Scope  Showscan  -  Super 8  -  Super 16  -  Super 35  -  Superscope  Technirama  -  Techniscope  -  Technovision




8mm  -  16mm  -  CinemaScope  -  Cinerama  -  IMAX  -  MGM Camera 65  -  Panavision


Todd-AO  -  VistaVision  -  Widescreen

Soon after the introduction of CinemaScope in 1953, many anamorphic challengers began to appear on the horizon. Fox intended to own the use of the process and license it to other companies. Unfortunately, Fox soon discovered its rights were limited to the patents it had obtained from Professor Chrétien. CinemaScope's other basic design patents were considered to be in the public domain. As soon as the principles behind CinemaScope were published, a number of competing manufacturers began to announce anamorphic lens systems.

Fox's most serious challenger was Warner Bros. Warner was determined to develop its own process and solicited bids from several American and European optical companies, finally making a deal with Zeiss Optical Company from Germany for a system that would be called WarnerSuperScope [later shortened to WarnerScope]. Warner originally planned to use the Zeiss lenses on 'Rear Guard/The Command' [1953; ph by Wilfred M. Cline] and the remake of 'A Star is Born' [1953-54; ph by Sam Leavitt], but the lenses were not ready in time. Instead, on 'Rear Guard' Warner used a lens system called Vistarama, that had been developed by the Simpson Optical Company [the film was, however, released with the label CinemaScope]. By September 1953, when the Zeiss lenses finally arrived at Warner Bros., the studio made a test. When the studio reviewed the footage it found that the Zeiss lenses had poor resolution and were unsuitable for feature production. As a result, Warner Bros. started to shoot 'A Star is Born' in spherical three-strip Technicolor, but, eventually, the studio scrapped the first ten days of filming and started over in CinemaScope. In the late 1950's, Warner Bros. would revive the WarnerScope name for 3 features that actually were shot in the Superscope/Super 35 format.

Outside of the United States, various foreign film companies began to develop CinemaScope-compatible anamorphic lens systems. One of the most significant systems was developed in France by Ernst Abbe and was called Cinépanoramic. It was the basis of the French Dyaliscope and Franscope processes.

Republic Pictures Corporation, the most important and influential studio in the history of the 'B' movie, purchased rights to Cinépanoramic and called it Naturama. The Naturama system appeared to have less of a problem with anamorphic mumps than CinemaScope. Republic's Naturama lenses had a concave distortion, which was most noticeable in pan shots, and was apparent in every focal length of lens. By contrast, CinemaScope and Panavision lenses only caused concave distortion in their shortest focal lengths.

Here are some examples of systems [clones] similar to CinemaScope, often with 'scope' in the name so that the word became an abbreviation for such systems in general:

Agascope: 1955; Sweden/Hungary; developed by Evert Aulin and Aga Laboratory; first film was 'Gorilla' [1955; ph by Sven Nykvist]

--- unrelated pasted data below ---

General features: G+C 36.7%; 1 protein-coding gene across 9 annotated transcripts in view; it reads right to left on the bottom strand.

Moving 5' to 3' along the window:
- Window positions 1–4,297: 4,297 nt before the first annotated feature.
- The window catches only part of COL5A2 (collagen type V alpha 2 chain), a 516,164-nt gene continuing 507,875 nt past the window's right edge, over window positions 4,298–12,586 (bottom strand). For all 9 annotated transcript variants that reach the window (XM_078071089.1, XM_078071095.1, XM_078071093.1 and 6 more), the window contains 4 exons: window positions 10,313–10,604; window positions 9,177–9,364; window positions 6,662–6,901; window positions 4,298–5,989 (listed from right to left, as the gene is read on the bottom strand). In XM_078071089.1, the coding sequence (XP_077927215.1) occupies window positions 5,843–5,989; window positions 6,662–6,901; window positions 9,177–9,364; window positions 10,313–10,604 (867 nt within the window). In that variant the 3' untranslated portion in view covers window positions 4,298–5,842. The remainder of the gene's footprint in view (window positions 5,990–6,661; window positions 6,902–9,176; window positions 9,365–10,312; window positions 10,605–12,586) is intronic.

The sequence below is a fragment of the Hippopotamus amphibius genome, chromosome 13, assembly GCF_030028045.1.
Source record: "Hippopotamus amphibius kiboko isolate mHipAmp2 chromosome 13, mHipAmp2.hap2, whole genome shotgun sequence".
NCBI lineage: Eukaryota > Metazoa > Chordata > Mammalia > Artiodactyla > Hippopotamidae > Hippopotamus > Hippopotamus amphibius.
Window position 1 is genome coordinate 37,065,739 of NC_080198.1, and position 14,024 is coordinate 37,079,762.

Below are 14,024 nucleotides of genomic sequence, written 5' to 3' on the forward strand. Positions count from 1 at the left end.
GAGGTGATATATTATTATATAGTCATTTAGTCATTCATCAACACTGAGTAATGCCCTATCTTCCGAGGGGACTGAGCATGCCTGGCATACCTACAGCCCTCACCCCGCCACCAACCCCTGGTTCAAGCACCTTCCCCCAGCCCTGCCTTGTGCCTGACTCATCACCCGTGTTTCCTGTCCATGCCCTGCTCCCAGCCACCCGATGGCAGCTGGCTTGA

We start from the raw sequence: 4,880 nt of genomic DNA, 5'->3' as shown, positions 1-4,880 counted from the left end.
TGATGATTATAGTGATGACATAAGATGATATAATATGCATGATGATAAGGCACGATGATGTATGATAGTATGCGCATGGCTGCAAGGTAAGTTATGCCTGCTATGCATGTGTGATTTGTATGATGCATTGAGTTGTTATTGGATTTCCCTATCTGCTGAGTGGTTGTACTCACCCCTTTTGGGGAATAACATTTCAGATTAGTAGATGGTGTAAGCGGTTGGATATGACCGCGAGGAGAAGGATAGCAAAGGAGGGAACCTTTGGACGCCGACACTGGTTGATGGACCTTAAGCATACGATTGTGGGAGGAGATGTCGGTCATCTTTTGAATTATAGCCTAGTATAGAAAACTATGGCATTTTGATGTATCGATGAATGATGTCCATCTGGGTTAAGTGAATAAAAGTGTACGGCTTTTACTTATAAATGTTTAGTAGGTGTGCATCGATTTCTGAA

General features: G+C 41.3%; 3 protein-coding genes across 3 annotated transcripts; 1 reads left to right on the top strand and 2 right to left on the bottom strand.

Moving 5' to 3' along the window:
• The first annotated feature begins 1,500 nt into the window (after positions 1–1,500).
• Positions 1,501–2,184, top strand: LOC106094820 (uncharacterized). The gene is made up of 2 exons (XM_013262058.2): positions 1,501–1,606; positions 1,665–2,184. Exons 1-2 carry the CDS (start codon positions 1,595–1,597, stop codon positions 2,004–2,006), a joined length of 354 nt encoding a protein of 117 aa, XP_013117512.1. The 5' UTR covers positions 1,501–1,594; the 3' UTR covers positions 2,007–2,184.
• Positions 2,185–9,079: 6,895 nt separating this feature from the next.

Arriscope: 1989; developed by the German company Arnold & Richter [ARRI] with lenses made by Isco Optik; e.g. 'Body Snatchers' [1992; ph by Bojan Bazelli]

Arrivision: developed by the German company Arnold & Richter [ARRI]; originally a 3-D film process with a 3-perf pulldown and spherical lenses + 3-D lenses; now an anamorphic system with Arriscope lenses [2.35:1]; e.g. 'Amityville 3-D' [1983; ph by Fred Schuler]

CameraScope: 1955; England; based on Cinépanoramic

Cinépanoramic: 1953; France; a system, developed by Ernst Abbe, which used an anamorphic lens + a corrective lens to avoid the anamorphic mumps

Cinescope: 1958; Italy; a.k.a. Supercinescope

Daiescope: Japan

Dyaliscope: France; based on Cinépanoramic

Franscope::France; based on Cinépanoramic

Grandscope: Japan

Hammerscope: 1956; England; the anamorphic lenses were developed by Jan Jacobsen [1916-98] for Hammer Film Productions; e.g. 'The Abominable Snowman' [1957; ph by Arthur Grant]

Hawk Scope: anamorphic lenses designed and build by Vantage Film GmbH, Germany

J-D-C Scope: 1981; developed by Joe Dunton Cameras, Elstree, U.K.

Naturama: Republic Pictures Corp., USA; first picture was 'The Maverick Queen' [1956, Joe Kane; ph: Jack Marta]; based on Cinépanoramic

Panoramic[a]: Italy

ShawScope: Hong Kong; developed by prod Shaw Brothers and doph Tadashi Nishimoto

Shintohoscope: Japan; developed and used by prod Shintoho Company Ltd.

Sovscope: USSR

Spectrascope: England; e.g. 'It's a Wonderful World' [1956; ph by Wilkie Cooper]

Tohoscope: Japan

Totalscope: 1956-66; Italy; developed by Henryk Chroscicki; the system had a wide range of anamorphic lenses, from 32 to 150mm, with hardly any distortion and made CinemaScope almost obsolete in Europe; 450+ features and 1,000+ doc's made use of the system, until it was replaced by Techniscope; a.k.a. Cinetotalscope or Super Totalscope/100; e.g. 'La dolce vita' [1959; ph by Otello Martelli]; see: Technovision

UltraScope: Germany; the lenses for this system were developed by Jan Jacobsen and made by the Ultra Gesellschaft für Optik in Munich for Arnold & Richter [ARRI]; a.k.a Totalvision in the former German Democratic Republic

Warwickscope: 1961; England; based on the Superscope system; developed for producer Albert R. Broccoli's Warwick Films

Showscan was developed by special effects expert Douglas Trumbull [1942-].

A Showscan 'ride' theater